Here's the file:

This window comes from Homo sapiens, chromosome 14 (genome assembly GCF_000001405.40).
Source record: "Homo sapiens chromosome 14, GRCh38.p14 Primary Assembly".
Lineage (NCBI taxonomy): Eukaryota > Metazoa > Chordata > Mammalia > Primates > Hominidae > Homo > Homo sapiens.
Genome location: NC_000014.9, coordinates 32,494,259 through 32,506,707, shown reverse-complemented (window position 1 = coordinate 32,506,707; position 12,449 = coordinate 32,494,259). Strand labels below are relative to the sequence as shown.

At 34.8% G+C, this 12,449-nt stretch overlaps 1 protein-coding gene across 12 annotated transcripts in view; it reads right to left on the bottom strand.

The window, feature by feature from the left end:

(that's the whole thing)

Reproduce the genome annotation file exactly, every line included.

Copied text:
This window comes from Homo sapiens, chromosome 14 (genome assembly GCF_000001405.40).
Source record: "Homo sapiens chromosome 14, GRCh38.p14 Primary Assembly".
Lineage (NCBI taxonomy): Eukaryota > Metazoa > Chordata > Mammalia > Primates > Hominidae > Homo > Homo sapiens.
Genome location: NC_000014.9, coordinates 32,494,259 through 32,506,707, shown reverse-complemented (window position 1 = coordinate 32,506,707; position 12,449 = coordinate 32,494,259). Strand labels below are relative to the sequence as shown.

At 34.8% G+C, this 12,449-nt stretch overlaps 1 protein-coding gene across 12 annotated transcripts in view; it reads right to left on the bottom strand.

The window, feature by feature from the left end: